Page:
Hawaii Five-O Episode 1.17 Review

We’ve had a tsunami (fake but still). We’ve had the jungle. So what’s next in Hawaii Five-O‘s recent string of high adventure stories? Well, pirates, of course! Pirates who take over a hapless ship full of college kids and who will not ask you why the rum is gone.

Steve and Danny are pushing Steve’s father’s car up a hill when they get wind of the hijacking. I mention this because that vehicle is, in fact, the original 1974 Marquis that Jack Lord drove in the original series, and I love how much this show respects its predecessor. Five-O gets together and arrives on the boat, which is now empty except for two dead bodies and a girl named Susan (former MTV hostess Vanessa Minnillo), who gives them the 411. The team now has to find and free the dozen hostages, while keeping their understandably upset parents from doing anything rash, not unlike “Nalowale.”

The resulting investigation gives us the most creative use of a grenade on television ever, followed by a decidedly unsettling glimpse at our scared hostages. Oh, Hawaii Five-O, how I love you for making me laugh and cringe within the space of the same five minutes. It’s also a nice touch to see Steve draw on his experience losing his father to placate the parents; we might not remember that right away, but you know he never forgot it. Later on, Grace Park continues to prove that she is not just a pretty face, as Kono uncovers the common link between all the hostages and subdues a potential suspect. I know there have been doubters regarding how her character is written, but I think – at least I hope – that she’s erased them by now. There are some great little moments within this episode.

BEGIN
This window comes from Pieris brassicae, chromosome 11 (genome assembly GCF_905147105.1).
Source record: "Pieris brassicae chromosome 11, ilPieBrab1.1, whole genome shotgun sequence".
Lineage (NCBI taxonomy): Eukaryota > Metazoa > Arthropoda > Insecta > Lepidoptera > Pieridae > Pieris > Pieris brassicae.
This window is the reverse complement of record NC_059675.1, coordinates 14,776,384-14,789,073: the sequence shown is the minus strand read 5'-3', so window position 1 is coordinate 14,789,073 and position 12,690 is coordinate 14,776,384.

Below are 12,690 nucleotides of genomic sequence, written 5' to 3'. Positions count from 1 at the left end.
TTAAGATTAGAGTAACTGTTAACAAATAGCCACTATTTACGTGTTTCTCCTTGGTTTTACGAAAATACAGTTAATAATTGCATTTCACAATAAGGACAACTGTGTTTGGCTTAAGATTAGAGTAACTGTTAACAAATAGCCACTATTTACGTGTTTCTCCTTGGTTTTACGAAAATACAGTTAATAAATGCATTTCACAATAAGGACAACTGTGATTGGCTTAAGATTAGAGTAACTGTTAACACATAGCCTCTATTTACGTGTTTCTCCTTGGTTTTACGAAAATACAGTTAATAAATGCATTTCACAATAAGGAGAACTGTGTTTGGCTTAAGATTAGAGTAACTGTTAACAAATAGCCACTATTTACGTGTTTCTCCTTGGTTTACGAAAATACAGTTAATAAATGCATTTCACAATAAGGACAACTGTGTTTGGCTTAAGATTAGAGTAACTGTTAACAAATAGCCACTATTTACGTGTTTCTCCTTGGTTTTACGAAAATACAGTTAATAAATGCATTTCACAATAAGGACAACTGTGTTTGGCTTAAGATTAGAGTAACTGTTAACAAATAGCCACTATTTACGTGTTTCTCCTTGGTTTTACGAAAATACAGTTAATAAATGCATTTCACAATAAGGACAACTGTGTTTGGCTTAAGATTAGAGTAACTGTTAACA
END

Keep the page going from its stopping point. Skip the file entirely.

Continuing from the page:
That said, at least the framework of this episode reminds me a little too much of “Nalowale” for my taste. There’s the kidnapping of the child/children of someone important/rich, and despite the fact that they should know better, the parents ignore McGarrett’s advice, leading to something bad nearly happening/actually happening. The two stories aren’t blatantly identical, but they’re similar enough that it feels like treading the same ground. Every episode of this show so far has been so distinct that it feels like a bit of a letdown to see this one repeat elements. Not to mention that it was fairly easy to figure out that Susan and her fiancee were the real bad guys; voice scrambler aside, I had him pegged from the moment he made that first phone call. There’s also one thing that bugged me: does Steve really have to tell Chin to make sure the press doesn’t release anything that will compromise the case? I’m pretty sure that as a veteran cop, he knows that by now.

You are free to call me uncool, but I did not care that Nick Lachey and Vanessa Minnillo were guest-starring this week, and started to roll my eyes a little at how they were name-dropped in the commercials and featured in the promo photos on the CBS site. If there has to be stunt casting on any show (and CBS shows seem to like that for whatever reason; I’m looking at you, Justin Bieber), I would hope that it doesn’t overshadow the show that we came to watch. (I’d say the one exception was Joanna “JoJo” Levesque, because when she was here, I don’t recall there being much buzz about it.) As far as guest stars go, I was more interested in seeing Ray Wise (Psych, Reaper) and Stacy Edwards (Chicago Hope) as parents of one of the missing students. Their reaction to the death of their son was heartbreaking.

Not every episode of a show is going to be amazing, and this has to stand as Hawaii Five-O‘s weakest episode, in my opinion. It’s too predictable and too similar to the earlier, much better “Nalowale.” That said, even a so-so episode of this show is still better than most of what’s out there on TV. It’s certainly not bad, and I am sure that the show will rebound next week.


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